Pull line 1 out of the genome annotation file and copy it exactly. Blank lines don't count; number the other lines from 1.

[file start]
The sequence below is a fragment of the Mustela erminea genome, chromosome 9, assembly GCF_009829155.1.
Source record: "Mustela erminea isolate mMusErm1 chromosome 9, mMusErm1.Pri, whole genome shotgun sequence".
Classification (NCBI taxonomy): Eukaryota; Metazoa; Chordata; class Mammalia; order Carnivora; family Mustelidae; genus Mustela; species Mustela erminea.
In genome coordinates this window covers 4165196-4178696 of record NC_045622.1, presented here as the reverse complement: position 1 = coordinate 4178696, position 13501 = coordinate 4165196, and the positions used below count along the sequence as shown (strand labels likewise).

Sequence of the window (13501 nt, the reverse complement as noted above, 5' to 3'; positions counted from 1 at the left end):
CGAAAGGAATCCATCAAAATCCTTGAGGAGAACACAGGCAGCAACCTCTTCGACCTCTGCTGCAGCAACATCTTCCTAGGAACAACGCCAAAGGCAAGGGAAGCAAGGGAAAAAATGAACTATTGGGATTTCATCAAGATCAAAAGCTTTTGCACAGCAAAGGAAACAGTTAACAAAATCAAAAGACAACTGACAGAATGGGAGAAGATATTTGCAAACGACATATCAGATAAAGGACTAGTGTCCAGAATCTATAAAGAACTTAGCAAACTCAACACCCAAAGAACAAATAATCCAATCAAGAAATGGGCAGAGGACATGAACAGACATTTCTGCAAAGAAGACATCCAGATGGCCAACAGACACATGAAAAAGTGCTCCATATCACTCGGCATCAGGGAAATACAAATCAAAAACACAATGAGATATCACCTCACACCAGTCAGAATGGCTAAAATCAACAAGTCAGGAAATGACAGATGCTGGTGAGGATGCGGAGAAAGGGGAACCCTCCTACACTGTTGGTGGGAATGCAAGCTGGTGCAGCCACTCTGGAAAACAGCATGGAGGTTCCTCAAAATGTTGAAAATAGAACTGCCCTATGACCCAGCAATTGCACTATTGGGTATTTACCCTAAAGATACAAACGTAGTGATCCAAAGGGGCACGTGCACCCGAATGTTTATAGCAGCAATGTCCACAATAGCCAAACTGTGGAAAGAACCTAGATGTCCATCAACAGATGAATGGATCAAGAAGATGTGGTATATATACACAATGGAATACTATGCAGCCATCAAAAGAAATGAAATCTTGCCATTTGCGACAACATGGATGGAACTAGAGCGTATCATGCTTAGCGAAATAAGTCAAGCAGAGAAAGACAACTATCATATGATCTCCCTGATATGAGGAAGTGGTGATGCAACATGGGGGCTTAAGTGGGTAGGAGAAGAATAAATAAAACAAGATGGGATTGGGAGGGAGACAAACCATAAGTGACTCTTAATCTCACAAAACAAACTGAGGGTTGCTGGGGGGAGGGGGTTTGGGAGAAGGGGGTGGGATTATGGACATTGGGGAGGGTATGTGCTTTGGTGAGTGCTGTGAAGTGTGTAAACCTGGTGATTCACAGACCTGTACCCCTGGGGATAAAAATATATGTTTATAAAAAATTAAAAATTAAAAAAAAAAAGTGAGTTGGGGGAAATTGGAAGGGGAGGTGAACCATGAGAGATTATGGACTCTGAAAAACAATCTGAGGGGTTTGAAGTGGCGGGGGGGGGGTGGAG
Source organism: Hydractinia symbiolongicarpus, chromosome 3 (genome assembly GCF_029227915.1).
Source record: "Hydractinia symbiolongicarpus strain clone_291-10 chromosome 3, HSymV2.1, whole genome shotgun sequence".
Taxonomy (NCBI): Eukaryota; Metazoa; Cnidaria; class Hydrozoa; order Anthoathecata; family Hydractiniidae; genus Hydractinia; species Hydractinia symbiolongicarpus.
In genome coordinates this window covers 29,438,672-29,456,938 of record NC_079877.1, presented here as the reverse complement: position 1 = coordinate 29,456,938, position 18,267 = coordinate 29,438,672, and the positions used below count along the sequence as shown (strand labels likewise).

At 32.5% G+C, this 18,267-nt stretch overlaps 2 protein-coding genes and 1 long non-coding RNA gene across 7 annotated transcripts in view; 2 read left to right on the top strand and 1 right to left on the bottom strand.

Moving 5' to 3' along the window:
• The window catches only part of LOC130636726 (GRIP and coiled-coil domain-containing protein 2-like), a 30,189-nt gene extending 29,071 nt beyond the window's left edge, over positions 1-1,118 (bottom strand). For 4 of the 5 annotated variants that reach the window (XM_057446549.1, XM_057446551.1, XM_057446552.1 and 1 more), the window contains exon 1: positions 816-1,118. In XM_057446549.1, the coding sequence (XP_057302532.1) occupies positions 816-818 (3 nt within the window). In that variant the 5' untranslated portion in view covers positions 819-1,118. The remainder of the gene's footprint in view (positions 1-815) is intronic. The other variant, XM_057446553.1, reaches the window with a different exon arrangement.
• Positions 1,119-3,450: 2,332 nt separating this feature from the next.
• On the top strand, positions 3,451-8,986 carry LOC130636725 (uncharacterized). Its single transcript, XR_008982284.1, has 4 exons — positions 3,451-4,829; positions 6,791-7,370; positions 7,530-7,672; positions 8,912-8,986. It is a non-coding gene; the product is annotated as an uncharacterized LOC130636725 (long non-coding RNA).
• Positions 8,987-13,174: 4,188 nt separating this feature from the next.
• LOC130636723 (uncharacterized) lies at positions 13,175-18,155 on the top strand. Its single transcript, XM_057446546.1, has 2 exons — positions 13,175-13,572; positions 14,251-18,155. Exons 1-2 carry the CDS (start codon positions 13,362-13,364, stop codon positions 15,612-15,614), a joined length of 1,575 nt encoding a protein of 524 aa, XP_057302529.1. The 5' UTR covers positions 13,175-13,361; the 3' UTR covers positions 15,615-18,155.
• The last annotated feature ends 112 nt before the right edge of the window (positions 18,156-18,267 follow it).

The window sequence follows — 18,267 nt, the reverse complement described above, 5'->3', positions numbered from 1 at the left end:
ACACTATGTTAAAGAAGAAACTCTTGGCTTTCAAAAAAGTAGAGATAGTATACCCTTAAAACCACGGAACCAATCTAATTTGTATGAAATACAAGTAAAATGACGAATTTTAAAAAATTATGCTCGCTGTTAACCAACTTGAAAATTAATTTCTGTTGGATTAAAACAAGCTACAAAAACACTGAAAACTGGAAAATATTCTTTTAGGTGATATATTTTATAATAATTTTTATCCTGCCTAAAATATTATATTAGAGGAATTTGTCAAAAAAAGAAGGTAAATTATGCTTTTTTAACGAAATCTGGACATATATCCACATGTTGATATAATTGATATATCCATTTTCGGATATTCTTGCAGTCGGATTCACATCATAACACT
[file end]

The sequence below is a fragment of the Mustela erminea genome, chromosome 9, assembly GCF_009829155.1.